Complex fracture networks are formed when hydraulic fractures grow in naturally fractured reservoirs. Current planar fracture models are inadequate for capturing the effect of natural fractures on fracture propagation and addressing the important question of optimum fracture spacing and well spacing. Stress interference due to three-dimensional fracture networks can result in intricate fracture geometries, which are usually neglected by fracture models. In this paper, we present a three-dimensional hydraulic fracturing simulator that models the deformation and stress fields induced by both the dilation and shear failure of all existing and propagating hydraulic or natural fractures. It is shown that the simulator allows us to capture the complex fracture geometries, and microseismic signatures often observed in heterogeneous and naturally fractured rocks.
Fracture geomechanics is modeled in a computationally efficient manner using a fully three-dimensional displacement discontinuity method. The simulator captures the physics of fracture growth, fracture turning, fluid distribution in fracture networks, and the intersection of hydraulic fractures with pre-existing natural fractures. The model captures the interaction between multiple branches of a hydraulic fracture (stress shadow effect). The model also simulates the shear failure of hydraulically disconnected natural fractures to simulate microseismic activity and can account for the effect of shear failure and slippage along bed boundaries and along natural fractures on hydraulic fracture propagation.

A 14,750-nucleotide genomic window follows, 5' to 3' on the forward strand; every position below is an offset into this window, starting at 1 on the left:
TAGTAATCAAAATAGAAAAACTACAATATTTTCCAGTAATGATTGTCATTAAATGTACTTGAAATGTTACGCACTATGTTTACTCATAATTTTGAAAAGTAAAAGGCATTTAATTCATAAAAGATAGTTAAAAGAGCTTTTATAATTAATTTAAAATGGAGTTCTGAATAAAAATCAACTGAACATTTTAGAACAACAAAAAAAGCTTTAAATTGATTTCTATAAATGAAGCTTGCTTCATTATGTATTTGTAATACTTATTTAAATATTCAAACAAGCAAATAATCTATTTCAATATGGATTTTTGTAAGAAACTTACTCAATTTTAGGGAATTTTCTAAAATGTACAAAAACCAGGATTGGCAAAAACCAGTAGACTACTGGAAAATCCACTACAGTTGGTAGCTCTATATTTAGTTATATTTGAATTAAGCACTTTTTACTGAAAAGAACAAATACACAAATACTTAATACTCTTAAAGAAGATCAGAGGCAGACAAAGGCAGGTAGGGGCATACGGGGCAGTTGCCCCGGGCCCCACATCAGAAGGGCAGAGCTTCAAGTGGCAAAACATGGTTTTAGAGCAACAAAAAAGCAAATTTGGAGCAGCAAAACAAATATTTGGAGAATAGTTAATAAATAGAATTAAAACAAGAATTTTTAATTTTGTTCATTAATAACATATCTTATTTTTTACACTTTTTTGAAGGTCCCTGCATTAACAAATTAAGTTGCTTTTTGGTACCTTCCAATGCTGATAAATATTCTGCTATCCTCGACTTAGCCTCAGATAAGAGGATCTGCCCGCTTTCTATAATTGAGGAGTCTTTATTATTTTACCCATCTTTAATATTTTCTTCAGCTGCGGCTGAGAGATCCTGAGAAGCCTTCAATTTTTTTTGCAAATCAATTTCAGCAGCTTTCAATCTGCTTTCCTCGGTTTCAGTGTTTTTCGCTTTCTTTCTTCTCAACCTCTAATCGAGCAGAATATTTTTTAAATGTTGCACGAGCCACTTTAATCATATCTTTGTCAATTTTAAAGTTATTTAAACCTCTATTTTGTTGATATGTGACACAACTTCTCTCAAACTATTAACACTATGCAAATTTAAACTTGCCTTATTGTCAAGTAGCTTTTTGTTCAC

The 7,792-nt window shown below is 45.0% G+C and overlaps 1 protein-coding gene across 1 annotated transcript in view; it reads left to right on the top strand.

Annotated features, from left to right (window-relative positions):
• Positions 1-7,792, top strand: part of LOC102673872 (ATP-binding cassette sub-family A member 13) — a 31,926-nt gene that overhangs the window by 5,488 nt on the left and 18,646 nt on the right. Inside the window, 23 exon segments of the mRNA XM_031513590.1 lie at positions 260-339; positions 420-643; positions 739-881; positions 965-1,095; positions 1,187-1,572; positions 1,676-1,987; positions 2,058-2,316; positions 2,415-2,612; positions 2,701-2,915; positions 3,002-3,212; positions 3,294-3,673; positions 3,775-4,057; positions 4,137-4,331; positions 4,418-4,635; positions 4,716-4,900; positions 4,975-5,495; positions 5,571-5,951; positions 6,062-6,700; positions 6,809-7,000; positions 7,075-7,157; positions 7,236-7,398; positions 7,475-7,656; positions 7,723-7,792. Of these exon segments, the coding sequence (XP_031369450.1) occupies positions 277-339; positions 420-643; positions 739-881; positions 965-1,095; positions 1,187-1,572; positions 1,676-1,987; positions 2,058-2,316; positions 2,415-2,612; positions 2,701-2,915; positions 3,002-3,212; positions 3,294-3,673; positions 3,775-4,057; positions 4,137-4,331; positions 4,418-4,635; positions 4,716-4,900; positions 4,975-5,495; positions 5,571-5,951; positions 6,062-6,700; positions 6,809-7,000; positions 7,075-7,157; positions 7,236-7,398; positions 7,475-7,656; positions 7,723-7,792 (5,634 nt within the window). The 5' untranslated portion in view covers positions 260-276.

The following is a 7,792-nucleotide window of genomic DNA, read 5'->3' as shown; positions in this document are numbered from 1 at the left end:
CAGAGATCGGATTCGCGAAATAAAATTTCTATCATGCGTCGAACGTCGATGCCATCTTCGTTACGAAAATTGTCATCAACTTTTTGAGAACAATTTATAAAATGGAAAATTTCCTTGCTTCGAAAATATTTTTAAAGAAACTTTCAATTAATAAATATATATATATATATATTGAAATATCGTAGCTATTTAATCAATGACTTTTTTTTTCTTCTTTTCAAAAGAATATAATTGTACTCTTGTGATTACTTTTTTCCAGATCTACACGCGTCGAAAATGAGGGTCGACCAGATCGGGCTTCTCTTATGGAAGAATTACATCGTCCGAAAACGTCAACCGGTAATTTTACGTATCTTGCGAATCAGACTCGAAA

The effect of pre-existing natural fracture density and orientation on the geometry of the fracture network generated is systematically studied. It is shown that natural fractures play an important role in determining the propagation direction of hydraulic fractures and this effect is quantified. At high natural fracture density, the propagation direction of a hydraulic fracture is dominated by the orientation of natural fractures rather than the far field stress magnitude and direction. The density of the natural fractures also affects the complexity of the final created fracture geometry.